For decades, the daily morning ritual for most "hip cats" culminated with a generous dollop of the hairstyling staple known as Brylcreem.
From the era of F. Scott Fitzge-
rald and "The Great Gatsby" to the days of Elvis, young men relied on the hairstyler religiously, applying and plastering the gooey lotion with hair-slicking delight.
At its peak in the 1950s, more than $25 million worth of Brylcreem left store shelves, rely-
ing on the endorsements of such "Brylcreem heroes" as James Dean, Sid Vicious, and the British Royal Air Force - remembered fondly as the "Brylcreem Boys."
With the arrival of the Beat-
les, and their rebellious mop-top haircuts, the sales of Brylcreem dropped below $10 million. Refusing to take heed of this apparent decline, two companies bought the rights to the fallen product in 1993. J.B. Williams Co. now markets Brylcreem in the US and Sara Lee Corp. sells it in Britain.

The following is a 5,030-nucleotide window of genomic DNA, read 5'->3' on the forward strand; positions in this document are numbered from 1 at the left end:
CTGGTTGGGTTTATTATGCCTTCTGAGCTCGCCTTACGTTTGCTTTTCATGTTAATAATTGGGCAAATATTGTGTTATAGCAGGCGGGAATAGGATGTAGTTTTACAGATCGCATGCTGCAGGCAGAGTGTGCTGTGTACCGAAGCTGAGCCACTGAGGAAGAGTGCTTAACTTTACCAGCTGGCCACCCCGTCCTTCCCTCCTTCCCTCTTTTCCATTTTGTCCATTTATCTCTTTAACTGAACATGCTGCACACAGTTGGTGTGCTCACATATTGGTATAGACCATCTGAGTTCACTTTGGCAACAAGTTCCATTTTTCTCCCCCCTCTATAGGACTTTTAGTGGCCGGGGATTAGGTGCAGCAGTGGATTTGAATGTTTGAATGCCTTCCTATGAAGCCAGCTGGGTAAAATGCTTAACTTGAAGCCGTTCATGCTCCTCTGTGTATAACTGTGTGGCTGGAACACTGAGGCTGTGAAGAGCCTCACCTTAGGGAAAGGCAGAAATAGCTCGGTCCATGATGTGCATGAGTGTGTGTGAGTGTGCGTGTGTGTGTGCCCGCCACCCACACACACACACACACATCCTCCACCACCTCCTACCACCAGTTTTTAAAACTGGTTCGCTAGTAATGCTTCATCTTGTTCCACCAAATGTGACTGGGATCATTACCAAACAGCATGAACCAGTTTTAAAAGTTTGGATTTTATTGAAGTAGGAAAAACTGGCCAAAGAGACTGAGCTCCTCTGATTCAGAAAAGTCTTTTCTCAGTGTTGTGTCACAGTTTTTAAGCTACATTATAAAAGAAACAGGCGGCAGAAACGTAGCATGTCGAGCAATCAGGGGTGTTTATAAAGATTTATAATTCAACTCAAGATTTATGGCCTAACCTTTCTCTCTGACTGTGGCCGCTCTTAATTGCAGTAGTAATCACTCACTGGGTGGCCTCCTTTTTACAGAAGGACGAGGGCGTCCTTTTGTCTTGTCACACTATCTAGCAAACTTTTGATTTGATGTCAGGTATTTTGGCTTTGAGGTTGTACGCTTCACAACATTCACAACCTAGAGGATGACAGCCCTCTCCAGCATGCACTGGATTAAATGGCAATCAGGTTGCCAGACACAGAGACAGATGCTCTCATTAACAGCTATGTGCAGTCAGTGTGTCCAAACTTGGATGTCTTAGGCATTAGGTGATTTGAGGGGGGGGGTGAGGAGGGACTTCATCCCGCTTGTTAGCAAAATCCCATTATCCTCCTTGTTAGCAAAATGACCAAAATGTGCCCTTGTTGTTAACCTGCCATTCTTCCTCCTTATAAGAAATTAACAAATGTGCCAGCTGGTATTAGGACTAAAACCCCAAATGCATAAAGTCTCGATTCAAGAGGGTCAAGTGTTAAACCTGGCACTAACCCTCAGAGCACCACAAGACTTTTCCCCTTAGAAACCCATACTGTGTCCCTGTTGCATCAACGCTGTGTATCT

Sara Lee signed a new "Brylcreem Boy" last year - English soccer star David Beckham.
And according to J.B. Williams account manager Eric Eikhorn, the company plans to mount a Brylcreem comeback campaign.
Though the company's other products, Aqua Velva and Lectric Shave, exceed Brylcreem in sales, Mr. Eikhorn says the product's motto still rings true: "A little dab'll do ya."
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